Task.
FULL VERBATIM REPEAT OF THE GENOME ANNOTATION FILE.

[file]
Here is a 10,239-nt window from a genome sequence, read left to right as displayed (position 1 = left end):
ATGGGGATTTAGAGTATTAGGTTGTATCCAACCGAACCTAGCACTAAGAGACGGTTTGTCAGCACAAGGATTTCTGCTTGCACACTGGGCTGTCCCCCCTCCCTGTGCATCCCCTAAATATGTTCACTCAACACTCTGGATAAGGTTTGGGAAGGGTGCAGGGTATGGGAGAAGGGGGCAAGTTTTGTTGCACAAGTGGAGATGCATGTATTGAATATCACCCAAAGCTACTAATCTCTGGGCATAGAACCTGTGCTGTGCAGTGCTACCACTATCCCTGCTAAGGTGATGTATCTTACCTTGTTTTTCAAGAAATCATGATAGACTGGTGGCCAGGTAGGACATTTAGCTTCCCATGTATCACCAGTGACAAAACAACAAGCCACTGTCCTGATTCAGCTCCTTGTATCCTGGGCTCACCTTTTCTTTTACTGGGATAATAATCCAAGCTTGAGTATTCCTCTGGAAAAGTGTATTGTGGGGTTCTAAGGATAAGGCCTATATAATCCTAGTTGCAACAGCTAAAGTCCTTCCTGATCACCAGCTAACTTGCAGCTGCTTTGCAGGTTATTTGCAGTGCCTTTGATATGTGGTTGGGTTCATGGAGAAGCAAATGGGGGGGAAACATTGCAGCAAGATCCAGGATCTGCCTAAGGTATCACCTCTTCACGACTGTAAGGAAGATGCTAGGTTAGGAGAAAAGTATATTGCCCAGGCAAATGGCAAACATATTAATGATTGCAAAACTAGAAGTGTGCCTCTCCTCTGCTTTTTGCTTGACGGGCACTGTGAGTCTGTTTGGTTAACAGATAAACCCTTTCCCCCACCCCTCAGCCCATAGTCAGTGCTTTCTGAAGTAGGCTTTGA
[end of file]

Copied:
Here is a 10,239-nt window from a genome sequence, read left to right as displayed (position 1 = left end):
ATGGGGATTTAGAGTATTAGGTTGTATCCAACCGAACCTAGCACTAAGAGACGGTTTGTCAGCACAAGGATTTCTGCTTGCACACTGGGCTGTCCCCCCTCCCTGTGCATCCCCTAAATATGTTCACTCAACACTCTGGATAAGGTTTGGGAAGGGTGCAGGGTATGGGAGAAGGGGGCAAGTTTTGTTGCACAAGTGGAGATGCATGTATTGAATATCACCCAAAGCTACTAATCTCTGGGCATAGAACCTGTGCTGTGCAGTGCTACCACTATCCCTGCTAAGGTGATGTATCTTACCTTGTTTTTCAAGAAATCATGATAGACTGGTGGCCAGGTAGGACATTTAGCTTCCCATGTATCACCAGTGACAAAACAACAAGCCACTGTCCTGATTCAGCTCCTTGTATCCTGGGCTCACCTTTTCTTTTACTGGGATAATAATCCAAGCTTGAGTATTCCTCTGGAAAAGTGTATTGTGGGGTTCTAAGGATAAGGCCTATATAATCCTAGTTGCAACAGCTAAAGTCCTTCCTGATCACCAGCTAACTTGCAGCTGCTTTGCAGGTTATTTGCAGTGCCTTTGATATGTGGTTGGGTTCATGGAGAAGCAAATGGGGGGGAAACATTGCAGCAAGATCCAGGATCTGCCTAAGGTATCACCTCTTCACGACTGTAAGGAAGATGCTAGGTTAGGAGAAAAGTATATTGCCCAGGCAAATGGCAAACATATTAATGATTGCAAAACTAGAAGTGTGCCTCTCCTCTGCTTTTTGCTTGACGGGCACTGTGAGTCTGTTTGGTTAACAGATAAACCCTTTCCCCCACCCCTCAGCCCATAGTCAGTGCTTTCTGAAGTAGGCTTTGA